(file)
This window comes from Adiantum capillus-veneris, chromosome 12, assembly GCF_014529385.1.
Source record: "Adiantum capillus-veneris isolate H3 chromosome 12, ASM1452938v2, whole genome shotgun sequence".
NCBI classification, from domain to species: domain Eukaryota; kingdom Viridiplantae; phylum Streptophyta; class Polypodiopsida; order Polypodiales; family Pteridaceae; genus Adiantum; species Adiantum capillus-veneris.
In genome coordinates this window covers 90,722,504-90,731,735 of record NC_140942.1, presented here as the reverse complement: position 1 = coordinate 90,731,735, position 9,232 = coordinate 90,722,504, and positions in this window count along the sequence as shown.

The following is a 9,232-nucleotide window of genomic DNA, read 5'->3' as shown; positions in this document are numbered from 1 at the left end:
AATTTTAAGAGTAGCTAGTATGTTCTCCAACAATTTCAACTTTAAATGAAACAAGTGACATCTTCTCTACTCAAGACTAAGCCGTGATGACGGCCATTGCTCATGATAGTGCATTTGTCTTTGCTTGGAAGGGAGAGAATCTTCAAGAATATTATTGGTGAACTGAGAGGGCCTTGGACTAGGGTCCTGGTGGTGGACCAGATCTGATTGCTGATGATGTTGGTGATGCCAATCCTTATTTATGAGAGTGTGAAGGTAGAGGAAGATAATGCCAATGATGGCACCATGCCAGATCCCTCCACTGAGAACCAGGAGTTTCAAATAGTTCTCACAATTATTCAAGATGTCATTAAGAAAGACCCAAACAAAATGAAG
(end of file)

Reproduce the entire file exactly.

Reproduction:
This window comes from Adiantum capillus-veneris, chromosome 12, assembly GCF_014529385.1.
Source record: "Adiantum capillus-veneris isolate H3 chromosome 12, ASM1452938v2, whole genome shotgun sequence".
NCBI classification, from domain to species: domain Eukaryota; kingdom Viridiplantae; phylum Streptophyta; class Polypodiopsida; order Polypodiales; family Pteridaceae; genus Adiantum; species Adiantum capillus-veneris.
In genome coordinates this window covers 90,722,504-90,731,735 of record NC_140942.1, presented here as the reverse complement: position 1 = coordinate 90,731,735, position 9,232 = coordinate 90,722,504, and positions in this window count along the sequence as shown.

The following is a 9,232-nucleotide window of genomic DNA, read 5'->3' as shown; positions in this document are numbered from 1 at the left end:
AATTTTAAGAGTAGCTAGTATGTTCTCCAACAATTTCAACTTTAAATGAAACAAGTGACATCTTCTCTACTCAAGACTAAGCCGTGATGACGGCCATTGCTCATGATAGTGCATTTGTCTTTGCTTGGAAGGGAGAGAATCTTCAAGAATATTATTGGTGAACTGAGAGGGCCTTGGACTAGGGTCCTGGTGGTGGACCAGATCTGATTGCTGATGATGTTGGTGATGCCAATCCTTATTTATGAGAGTGTGAAGGTAGAGGAAGATAATGCCAATGATGGCACCATGCCAGATCCCTCCACTGAGAACCAGGAGTTTCAAATAGTTCTCACAATTATTCAAGATGTCATTAAGAAAGACCCAAACAAAATGAAG